(If you want to understand why, see the later post on keeping the bootstrap code scure.)
First, your bootsrap OS has to be a bit more complete than BIOSses have tended to be in the past. Closer to Open Firmware, but useable by the average moderately-technical user and the average support-guy at the local shop.
You have to have four images:
- Working image,
- Backup of latest working image,
- Archive image,
- Fallback, or fail-safe image.
The working image is the one you normally boot. It boots your normal operating system. If the hardware allows the working image to be re-programmed from the normal OS, the normal OS must only provide access to the re-programming features in a special administrator mode that requires being re-booted to.
(Getting or compiling an updated bootstrap image is a separate topic that I will try to rant about later.)
The backup of the latest working image is never booted. It's basically there because a good cryptographic checksum cannot guarantee perfectly that something hasn't been inserted by a very clever mathematically inclined attacker. It's for checking the bootstrap before the bootstrap is allowed to continue.
(Yes, that means a pre-boot boot. Naturally.)
The backup is also checked against the current working image before re-programming is allowed.
Then, after you update the bootstrap code, and run some integrity/security tests, reboot, and run some more integrity tests, before the normal OS is called, a new bootstrap will copy itself to the backup.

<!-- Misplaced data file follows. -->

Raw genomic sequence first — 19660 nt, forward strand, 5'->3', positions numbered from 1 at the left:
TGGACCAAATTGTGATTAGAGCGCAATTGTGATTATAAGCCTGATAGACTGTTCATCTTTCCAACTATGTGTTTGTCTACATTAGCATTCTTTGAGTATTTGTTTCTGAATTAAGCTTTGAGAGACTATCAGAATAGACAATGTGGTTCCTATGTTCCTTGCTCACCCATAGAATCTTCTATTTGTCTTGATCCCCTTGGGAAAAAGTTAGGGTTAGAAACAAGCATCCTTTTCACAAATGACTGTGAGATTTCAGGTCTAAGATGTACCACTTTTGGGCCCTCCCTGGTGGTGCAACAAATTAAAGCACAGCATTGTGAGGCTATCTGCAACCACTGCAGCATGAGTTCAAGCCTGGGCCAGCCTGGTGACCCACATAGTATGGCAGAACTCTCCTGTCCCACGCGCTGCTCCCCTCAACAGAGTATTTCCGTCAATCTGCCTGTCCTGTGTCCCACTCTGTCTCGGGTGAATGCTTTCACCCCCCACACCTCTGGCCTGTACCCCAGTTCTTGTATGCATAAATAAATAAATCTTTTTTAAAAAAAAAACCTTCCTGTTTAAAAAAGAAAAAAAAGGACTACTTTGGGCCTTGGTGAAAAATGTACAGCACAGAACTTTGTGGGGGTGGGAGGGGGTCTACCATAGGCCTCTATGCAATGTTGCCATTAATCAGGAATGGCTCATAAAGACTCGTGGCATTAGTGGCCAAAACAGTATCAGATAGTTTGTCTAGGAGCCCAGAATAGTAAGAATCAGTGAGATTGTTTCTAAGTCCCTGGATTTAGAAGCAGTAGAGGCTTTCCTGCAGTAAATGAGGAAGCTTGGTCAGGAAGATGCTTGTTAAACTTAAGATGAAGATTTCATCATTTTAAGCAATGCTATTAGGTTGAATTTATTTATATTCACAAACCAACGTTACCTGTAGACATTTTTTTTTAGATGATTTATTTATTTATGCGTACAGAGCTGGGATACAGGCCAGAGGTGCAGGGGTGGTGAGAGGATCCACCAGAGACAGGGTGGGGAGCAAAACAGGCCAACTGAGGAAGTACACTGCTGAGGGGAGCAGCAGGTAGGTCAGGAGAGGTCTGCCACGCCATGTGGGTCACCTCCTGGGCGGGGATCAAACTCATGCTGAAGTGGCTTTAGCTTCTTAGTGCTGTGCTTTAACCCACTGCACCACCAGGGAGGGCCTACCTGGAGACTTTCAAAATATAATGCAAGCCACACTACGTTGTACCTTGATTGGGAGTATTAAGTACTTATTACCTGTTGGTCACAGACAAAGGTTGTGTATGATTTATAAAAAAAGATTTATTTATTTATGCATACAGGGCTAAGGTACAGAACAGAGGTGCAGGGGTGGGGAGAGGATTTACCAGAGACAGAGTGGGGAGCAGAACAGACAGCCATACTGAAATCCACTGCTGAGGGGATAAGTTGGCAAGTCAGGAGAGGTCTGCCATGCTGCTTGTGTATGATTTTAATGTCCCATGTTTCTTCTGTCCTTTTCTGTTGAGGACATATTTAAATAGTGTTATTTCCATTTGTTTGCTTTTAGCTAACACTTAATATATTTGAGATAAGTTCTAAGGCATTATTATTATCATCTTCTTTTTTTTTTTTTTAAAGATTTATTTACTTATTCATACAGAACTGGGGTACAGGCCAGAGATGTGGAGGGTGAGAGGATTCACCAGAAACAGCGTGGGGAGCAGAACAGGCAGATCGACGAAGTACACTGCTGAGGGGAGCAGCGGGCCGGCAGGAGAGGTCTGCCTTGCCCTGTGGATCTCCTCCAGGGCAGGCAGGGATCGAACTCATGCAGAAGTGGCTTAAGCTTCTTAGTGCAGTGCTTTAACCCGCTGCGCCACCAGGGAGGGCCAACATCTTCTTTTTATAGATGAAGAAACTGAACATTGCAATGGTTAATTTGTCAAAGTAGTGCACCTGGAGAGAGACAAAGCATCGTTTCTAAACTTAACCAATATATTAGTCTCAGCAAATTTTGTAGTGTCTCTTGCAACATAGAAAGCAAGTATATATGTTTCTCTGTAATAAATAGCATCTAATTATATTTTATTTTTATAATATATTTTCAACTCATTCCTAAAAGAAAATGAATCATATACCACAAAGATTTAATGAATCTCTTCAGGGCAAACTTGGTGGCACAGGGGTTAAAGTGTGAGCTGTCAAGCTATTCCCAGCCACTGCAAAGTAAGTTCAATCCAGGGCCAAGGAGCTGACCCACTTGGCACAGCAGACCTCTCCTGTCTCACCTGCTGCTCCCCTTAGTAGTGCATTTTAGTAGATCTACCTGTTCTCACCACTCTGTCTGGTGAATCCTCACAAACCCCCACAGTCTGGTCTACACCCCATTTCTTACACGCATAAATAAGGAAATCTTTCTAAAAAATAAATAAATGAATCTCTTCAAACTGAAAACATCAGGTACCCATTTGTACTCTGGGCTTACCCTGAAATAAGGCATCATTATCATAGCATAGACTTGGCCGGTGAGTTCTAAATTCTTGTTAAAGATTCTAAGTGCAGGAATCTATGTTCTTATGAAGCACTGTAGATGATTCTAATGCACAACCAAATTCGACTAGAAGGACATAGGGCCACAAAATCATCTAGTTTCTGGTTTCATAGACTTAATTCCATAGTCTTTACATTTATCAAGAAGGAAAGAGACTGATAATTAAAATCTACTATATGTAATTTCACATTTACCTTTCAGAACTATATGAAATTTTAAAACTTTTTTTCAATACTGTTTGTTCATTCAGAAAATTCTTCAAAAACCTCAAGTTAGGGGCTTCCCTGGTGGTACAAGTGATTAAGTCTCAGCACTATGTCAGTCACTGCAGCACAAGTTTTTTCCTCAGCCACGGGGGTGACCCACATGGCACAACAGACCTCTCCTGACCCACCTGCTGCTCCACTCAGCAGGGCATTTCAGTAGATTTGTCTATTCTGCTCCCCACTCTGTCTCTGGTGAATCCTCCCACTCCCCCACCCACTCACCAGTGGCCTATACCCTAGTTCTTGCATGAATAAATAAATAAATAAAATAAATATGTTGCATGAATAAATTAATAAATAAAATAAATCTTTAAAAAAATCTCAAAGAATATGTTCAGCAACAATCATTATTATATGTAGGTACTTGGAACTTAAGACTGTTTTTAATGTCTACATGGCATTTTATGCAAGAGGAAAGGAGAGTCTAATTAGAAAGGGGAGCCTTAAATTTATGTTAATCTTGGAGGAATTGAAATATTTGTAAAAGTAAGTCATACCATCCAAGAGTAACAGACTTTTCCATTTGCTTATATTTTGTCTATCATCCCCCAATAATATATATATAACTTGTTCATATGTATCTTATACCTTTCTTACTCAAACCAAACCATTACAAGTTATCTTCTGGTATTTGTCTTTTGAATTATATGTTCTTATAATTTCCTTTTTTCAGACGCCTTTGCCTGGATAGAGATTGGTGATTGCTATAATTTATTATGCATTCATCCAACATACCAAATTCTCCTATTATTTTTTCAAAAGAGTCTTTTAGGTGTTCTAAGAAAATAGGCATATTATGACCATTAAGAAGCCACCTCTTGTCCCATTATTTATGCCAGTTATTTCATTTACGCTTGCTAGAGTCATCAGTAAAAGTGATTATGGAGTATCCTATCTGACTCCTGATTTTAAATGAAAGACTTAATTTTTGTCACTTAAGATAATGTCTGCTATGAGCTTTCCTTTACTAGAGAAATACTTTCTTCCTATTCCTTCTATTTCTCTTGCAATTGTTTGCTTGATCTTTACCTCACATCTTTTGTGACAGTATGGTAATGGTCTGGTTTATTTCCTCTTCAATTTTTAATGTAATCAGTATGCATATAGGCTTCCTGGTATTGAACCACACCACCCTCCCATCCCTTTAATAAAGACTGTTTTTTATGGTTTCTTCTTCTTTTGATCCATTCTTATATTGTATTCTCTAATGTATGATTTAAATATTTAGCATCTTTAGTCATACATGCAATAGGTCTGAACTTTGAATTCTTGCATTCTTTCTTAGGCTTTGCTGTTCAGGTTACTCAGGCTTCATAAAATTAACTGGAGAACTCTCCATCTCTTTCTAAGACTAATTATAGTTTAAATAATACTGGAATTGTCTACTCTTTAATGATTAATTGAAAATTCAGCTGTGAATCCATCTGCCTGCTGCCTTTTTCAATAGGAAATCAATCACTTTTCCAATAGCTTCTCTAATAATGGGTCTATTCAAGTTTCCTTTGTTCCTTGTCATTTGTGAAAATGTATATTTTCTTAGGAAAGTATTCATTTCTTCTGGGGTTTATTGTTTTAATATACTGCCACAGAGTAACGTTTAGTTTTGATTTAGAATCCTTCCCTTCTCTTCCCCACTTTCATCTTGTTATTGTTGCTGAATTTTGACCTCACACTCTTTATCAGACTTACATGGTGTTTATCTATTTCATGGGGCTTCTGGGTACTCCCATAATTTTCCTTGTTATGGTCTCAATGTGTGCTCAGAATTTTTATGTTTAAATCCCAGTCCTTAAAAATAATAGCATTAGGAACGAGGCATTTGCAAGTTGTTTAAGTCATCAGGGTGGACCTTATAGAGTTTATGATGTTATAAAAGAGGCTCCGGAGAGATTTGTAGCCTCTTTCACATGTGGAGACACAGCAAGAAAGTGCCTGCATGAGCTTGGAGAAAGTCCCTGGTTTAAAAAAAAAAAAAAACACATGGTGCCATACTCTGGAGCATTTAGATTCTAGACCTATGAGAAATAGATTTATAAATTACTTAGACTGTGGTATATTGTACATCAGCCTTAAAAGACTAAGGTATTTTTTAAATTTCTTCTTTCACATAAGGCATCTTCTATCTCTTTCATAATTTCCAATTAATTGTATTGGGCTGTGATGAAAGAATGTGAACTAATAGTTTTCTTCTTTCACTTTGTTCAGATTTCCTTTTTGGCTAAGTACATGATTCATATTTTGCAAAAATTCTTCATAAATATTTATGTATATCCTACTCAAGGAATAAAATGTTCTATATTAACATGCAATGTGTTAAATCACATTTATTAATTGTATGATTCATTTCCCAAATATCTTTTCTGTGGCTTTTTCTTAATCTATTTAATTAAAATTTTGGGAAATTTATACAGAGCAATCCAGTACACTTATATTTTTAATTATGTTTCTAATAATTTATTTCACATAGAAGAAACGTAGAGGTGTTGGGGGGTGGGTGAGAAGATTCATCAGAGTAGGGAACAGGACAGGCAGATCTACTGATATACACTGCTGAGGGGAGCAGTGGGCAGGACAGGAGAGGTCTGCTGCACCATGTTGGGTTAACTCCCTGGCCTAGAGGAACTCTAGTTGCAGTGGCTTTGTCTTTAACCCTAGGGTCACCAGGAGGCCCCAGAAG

The archive is also never booted. It must be physically impossible to write to it from either the normal bootstrap or the normal OS.
The administrator will set a period, a week or two, or a month, after which a grandfather backup will be scheduled, and the pre-boot bootstrap will copy the backup to the archive. (The waiting period is to leave enough time that the bootstrap can be assumed stable.)
The fallback image, which includes the pre-boot bootstrap, must be physically impossible to write to, period. It's there for when all else has failed. It will include some command-line and (simple) menu-driven tools for testing, debugging, hunting for malware, etc.
There must be a physical button, switch, or electrical strap that will force booting to stop and wait at a command-line or menu instead of proceeding to the normal OS. In addition, an administrator tool should be provided for the normal OS, which directs the next boot to stop at the bootstrap level.
Another button, switch, or strap will direct bootup to the fallback.
Among the commands available will be one to get a new bootstrap (working) image from the manufacture, over the network, or from some removable media. Another will provide for updating the kernel and lowest-level utilities of the normal OS without having to start any image of the normal OS.
In a brand-new, fresh-from-the-factory motherboard or system, all four images will be identical.
So, what about the normal OS?
A similar approach might be useful in updating normal OS and application code, as well.
Some code, such as the kernel, would do well to have full multiple copies for backup. Others, mostly end-user applications, might be okay with only good checksums, but I would be inclined to use full copy backup for any mission-critical application.
If four copies of every app is overkill, two copies and a good checksum would be a next best alternative. (And preferably, don't let the application updater directly overwrite the checksums.)
[JMR201704211138: I had some further thoughts on the low-level boot process, which might be interesting: http://defining-computers.blogspot.com/2017/04/model-boot-up-process-description-with.html.]